By Jennifer Dawson,
Fact: 65% of businesses don’t reach their 10th anniversary.
While it’s normal to assume that the product isn’t the right fit for the market, there are other reasons that could cause a business to close its doors.
However, as we said, many of the catastrophic events that businesses need to face originate from within the business itself.
Business Continuity Plan
Businesses often have to face events that are unplanned, and when these events are larger than the average day at the office, they can be hard to mitigate. For business owners, a good place to put up some safety nets is to ensure that there is a business continuity plan that will cover the most likely (and some unlikely) events. Some of the aspects a business continuity plan will touch on include weather conditions that prevent the smooth running of the business, power outages and internet downtime, and the loss of key staff members.
Financial Resources And Backup Plans
It’s not enough to have a business continuity plan if you have no means of following it up. Poor cash flow is one of the major contributors to business failure. It’s important to have funds available in reserves, access to a credit line if needed, and even assistance from the business owners by means of a capital injection. If the business is already going through the motions of financial distress, it might be prudent to approach institutions who are willing to look at a business rescue package. This will include loan restructuring that provides a means for the business to build up momentum while at the same time rebuilding its credit. This is especially important for businesses that have a hard time paying salaries and suppliers, as both are critical to the daily runnings of a business.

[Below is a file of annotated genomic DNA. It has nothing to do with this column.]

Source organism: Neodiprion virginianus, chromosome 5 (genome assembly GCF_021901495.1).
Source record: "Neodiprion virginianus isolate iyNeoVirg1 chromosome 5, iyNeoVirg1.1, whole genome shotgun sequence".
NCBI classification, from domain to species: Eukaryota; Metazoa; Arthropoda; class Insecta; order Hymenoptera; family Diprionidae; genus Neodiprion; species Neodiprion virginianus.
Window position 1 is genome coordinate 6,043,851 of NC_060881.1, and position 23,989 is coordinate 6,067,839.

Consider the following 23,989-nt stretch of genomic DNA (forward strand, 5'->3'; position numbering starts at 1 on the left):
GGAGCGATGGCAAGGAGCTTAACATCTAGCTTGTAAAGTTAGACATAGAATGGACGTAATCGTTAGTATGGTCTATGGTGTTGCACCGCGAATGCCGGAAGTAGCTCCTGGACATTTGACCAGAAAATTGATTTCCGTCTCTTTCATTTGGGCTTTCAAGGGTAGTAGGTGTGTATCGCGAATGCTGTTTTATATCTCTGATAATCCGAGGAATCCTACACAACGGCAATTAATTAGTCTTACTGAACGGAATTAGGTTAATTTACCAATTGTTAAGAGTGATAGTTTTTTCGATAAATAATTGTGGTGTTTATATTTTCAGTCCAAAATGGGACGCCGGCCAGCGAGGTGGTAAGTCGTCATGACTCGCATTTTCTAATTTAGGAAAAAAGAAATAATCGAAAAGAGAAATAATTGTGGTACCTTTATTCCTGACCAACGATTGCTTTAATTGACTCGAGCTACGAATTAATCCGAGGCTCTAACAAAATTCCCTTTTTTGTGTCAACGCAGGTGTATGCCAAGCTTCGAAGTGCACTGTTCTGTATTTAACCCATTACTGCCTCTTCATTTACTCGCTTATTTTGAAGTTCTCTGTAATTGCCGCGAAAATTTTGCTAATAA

Scale At A Reasonable Level
One of the biggest catastrophes that can hit a business, is premature scaling. This often happens to businesses that have tasted some success and now want to cash in on their success. For businesses who are considering expansion, it’s important to expand at a reasonable pace that can easily be absorbed by the business. This also allows constant market research to take place, which warns the business early on if expansion in a specific geographic location or product type is going to make financial and strategic sense. It’s easier to bounce back from a market tester than it is a full-blown expansion. It also means less fallout from a reputational standpoint, as it won’t have such a dire effect on local economies if things do go wrong.
For businesses to grow and develop into multi-generational businesses, or simply make it past that rocky first decade, it’s important to know what to do when things go wrong. By having a plan for each possible instance, business owners have the opportunity to ride out most of life’s hardest storms.